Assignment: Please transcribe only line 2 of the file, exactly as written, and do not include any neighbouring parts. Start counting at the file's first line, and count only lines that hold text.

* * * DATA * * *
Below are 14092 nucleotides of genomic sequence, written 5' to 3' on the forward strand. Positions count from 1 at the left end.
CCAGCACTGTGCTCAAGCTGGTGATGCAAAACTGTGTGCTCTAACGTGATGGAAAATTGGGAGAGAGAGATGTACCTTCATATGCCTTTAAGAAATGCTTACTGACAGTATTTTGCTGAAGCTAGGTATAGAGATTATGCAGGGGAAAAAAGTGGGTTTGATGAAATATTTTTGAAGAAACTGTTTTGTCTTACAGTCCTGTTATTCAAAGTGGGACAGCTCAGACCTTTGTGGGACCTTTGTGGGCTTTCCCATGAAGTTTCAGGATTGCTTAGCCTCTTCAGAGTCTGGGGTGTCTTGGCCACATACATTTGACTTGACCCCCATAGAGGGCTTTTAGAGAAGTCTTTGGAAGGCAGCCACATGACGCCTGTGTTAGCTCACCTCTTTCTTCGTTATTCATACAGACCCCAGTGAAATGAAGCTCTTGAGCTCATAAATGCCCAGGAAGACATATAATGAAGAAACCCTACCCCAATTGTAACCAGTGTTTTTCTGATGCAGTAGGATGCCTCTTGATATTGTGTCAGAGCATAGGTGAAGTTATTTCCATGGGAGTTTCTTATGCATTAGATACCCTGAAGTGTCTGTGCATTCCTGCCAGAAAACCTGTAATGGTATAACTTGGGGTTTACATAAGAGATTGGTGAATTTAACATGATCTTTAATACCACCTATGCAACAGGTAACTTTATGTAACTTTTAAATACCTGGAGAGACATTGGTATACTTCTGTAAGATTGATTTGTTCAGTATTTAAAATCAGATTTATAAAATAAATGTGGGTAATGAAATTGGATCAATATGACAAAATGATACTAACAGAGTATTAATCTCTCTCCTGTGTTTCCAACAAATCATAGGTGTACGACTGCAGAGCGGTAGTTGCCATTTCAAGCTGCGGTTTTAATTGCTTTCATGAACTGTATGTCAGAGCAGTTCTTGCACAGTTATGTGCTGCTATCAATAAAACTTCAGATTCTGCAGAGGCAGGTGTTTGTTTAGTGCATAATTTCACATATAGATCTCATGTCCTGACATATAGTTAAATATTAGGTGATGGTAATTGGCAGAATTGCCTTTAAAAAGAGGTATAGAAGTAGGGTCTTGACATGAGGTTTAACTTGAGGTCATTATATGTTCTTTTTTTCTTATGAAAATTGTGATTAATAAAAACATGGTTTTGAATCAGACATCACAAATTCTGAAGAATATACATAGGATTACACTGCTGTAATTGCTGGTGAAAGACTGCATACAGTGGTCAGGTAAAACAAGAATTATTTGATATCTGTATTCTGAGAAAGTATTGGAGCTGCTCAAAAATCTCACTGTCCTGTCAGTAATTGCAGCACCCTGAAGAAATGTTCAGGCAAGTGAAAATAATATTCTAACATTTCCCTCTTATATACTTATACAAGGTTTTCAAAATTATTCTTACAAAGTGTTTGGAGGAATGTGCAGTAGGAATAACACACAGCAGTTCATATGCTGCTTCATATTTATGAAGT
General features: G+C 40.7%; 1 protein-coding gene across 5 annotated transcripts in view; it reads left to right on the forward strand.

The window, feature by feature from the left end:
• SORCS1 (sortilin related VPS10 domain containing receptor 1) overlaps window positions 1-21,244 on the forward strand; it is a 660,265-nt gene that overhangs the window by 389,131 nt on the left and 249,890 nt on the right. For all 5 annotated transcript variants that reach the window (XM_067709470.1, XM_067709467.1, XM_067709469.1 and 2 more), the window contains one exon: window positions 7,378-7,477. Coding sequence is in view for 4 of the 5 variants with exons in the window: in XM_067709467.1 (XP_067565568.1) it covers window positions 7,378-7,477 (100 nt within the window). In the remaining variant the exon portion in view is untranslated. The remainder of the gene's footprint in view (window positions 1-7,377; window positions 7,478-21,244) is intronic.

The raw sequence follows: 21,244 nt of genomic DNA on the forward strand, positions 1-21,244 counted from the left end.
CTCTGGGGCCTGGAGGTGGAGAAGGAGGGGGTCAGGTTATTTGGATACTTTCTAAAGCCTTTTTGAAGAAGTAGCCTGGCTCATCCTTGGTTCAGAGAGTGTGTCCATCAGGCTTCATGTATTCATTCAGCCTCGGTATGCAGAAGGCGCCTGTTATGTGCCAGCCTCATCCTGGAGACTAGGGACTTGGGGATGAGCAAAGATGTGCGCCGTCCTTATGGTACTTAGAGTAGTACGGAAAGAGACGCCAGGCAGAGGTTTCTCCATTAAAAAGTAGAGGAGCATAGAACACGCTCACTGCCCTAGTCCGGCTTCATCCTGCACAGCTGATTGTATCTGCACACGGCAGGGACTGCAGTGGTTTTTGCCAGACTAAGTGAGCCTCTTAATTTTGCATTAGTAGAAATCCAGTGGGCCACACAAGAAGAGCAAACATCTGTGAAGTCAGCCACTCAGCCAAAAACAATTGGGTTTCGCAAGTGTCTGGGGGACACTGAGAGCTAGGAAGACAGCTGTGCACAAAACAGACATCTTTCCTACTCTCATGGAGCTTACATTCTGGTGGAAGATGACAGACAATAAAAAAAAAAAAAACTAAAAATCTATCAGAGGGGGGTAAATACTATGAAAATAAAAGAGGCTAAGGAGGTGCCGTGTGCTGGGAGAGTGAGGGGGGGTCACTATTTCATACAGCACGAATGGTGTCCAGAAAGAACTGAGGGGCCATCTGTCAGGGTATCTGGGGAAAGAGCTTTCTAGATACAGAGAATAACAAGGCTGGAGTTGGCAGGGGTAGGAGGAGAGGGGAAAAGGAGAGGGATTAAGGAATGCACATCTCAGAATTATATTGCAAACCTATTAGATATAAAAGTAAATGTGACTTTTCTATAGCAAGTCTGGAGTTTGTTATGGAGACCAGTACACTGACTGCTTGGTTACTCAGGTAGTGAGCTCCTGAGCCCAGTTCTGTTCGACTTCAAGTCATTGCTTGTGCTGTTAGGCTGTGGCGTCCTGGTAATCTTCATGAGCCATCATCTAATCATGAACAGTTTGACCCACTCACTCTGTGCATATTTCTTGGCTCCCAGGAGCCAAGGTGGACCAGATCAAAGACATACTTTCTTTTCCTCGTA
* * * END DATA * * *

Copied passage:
CCAGCACTGTGCTCAAGCTGGTGATGCAAAACTGTGTGCTCTAACGTGATGGAAAATTGGGAGAGAGAGATGTACCTTCATATGCCTTTAAGAAATGCTTACTGACAGTATTTTGCTGAAGCTAGGTATAGAGATTATGCAGGGGAAAAAAGTGGGTTTGATGAAATATTTTTGAAGAAACTGTTTTGTCTTACAGTCCTGTTATTCAAAGTGGGACAGCTCAGACCTTTGTGGGACCTTTGTGGGCTTTCCCATGAAGTTTCAGGATTGCTTAGCCTCTTCAGAGTCTGGGGTGTCTTGGCCACATACATTTGACTTGACCCCCATAGAGGGCTTTTAGAGAAGTCTTTGGAAGGCAGCCACATGACGCCTGTGTTAGCTCACCTCTTTCTTCGTTATTCATACAGACCCCAGTGAAATGAAGCTCTTGAGCTCATAAATGCCCAGGAAGACATATAATGAAGAAACCCTACCCCAATTGTAACCAGTGTTTTTCTGATGCAGTAGGATGCCTCTTGATATTGTGTCAGAGCATAGGTGAAGTTATTTCCATGGGAGTTTCTTATGCATTAGATACCCTGAAGTGTCTGTGCATTCCTGCCAGAAAACCTGTAATGGTATAACTTGGGGTTTACATAAGAGATTGGTGAATTTAACATGATCTTTAATACCACCTATGCAACAGGTAACTTTATGTAACTTTTAAATACCTGGAGAGACATTGGTATACTTCTGTAAGATTGATTTGTTCAGTATTTAAAATCAGATTTATAAAATAAATGTGGGTAATGAAATTGGATCAATATGACAAAATGATACTAACAGAGTATTAATCTCTCTCCTGTGTTTCCAACAAATCATAGGTGTACGACTGCAGAGCGGTAGTTGCCATTTCAAGCTGCGGTTTTAATTGCTTTCATGAACTGTATGTCAGAGCAGTTCTTGCACAGTTATGTGCTGCTATCAATAAAACTTCAGATTCTGCAGAGGCAGGTGTTTGTTTAGTGCATAATTTCACATATAGATCTCATGTCCTGACATATAGTTAAATATTAGGTGATGGTAATTGGCAGAATTGCCTTTAAAAAGAGGTATAGAAGTAGGGTCTTGACATGAGGTTTAACTTGAGGTCATTATATGTTCTTTTTTTCTTATGAAAATTGTGATTAATAAAAACATGGTTTTGAATCAGACATCACAAATTCTGAAGAATATACATAGGATTACACTGCTGTAATTGCTGGTGAAAGACTGCATACAGTGGTCAGGTAAAACAAGAATTATTTGATATCTGTATTCTGAGAAAGTATTGGAGCTGCTCAAAAATCTCACTGTCCTGTCAGTAATTGCAGCACCCTGAAGAAATGTTCAGGCAAGTGAAAATAATATTCTAACATTTCCCTCTTATATACTTATACAAGGTTTTCAAAATTATTCTTACAAAGTGTTTGGAGGAATGTGCAGTAGGAATAACACACAGCAGTTCATATGCTGCTTCATATTTATGAAGT